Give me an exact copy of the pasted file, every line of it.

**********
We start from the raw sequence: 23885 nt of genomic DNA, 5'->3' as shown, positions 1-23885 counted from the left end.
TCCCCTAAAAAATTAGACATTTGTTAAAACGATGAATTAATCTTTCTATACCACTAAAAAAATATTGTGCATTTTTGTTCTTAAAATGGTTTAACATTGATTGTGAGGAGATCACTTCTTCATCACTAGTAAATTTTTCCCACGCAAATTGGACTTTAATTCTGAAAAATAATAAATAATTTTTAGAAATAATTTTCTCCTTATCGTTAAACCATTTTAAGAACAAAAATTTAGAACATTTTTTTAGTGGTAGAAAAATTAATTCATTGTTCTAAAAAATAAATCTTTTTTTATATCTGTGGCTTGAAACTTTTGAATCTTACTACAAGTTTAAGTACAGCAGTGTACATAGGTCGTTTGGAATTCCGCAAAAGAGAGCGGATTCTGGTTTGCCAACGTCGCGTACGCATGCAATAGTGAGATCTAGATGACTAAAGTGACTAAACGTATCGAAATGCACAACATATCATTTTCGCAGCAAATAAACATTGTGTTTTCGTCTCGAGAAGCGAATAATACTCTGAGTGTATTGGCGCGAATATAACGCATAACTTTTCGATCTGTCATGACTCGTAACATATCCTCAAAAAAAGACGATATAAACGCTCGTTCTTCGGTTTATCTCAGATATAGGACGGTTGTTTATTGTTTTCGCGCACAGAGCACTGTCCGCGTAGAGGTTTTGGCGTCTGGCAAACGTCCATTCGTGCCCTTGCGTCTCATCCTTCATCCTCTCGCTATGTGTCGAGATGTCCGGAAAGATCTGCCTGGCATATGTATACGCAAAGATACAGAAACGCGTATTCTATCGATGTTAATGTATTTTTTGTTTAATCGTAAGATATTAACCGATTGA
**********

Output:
We start from the raw sequence: 23885 nt of genomic DNA, 5'->3' as shown, positions 1-23885 counted from the left end.
TCCCCTAAAAAATTAGACATTTGTTAAAACGATGAATTAATCTTTCTATACCACTAAAAAAATATTGTGCATTTTTGTTCTTAAAATGGTTTAACATTGATTGTGAGGAGATCACTTCTTCATCACTAGTAAATTTTTCCCACGCAAATTGGACTTTAATTCTGAAAAATAATAAATAATTTTTAGAAATAATTTTCTCCTTATCGTTAAACCATTTTAAGAACAAAAATTTAGAACATTTTTTTAGTGGTAGAAAAATTAATTCATTGTTCTAAAAAATAAATCTTTTTTTATATCTGTGGCTTGAAACTTTTGAATCTTACTACAAGTTTAAGTACAGCAGTGTACATAGGTCGTTTGGAATTCCGCAAAAGAGAGCGGATTCTGGTTTGCCAACGTCGCGTACGCATGCAATAGTGAGATCTAGATGACTAAAGTGACTAAACGTATCGAAATGCACAACATATCATTTTCGCAGCAAATAAACATTGTGTTTTCGTCTCGAGAAGCGAATAATACTCTGAGTGTATTGGCGCGAATATAACGCATAACTTTTCGATCTGTCATGACTCGTAACATATCCTCAAAAAAAGACGATATAAACGCTCGTTCTTCGGTTTATCTCAGATATAGGACGGTTGTTTATTGTTTTCGCGCACAGAGCACTGTCCGCGTAGAGGTTTTGGCGTCTGGCAAACGTCCATTCGTGCCCTTGCGTCTCATCCTTCATCCTCTCGCTATGTGTCGAGATGTCCGGAAAGATCTGCCTGGCATATGTATACGCAAAGATACAGAAACGCGTATTCTATCGATGTTAATGTATTTTTTGTTTAATCGTAAGATATTAACCGATTGA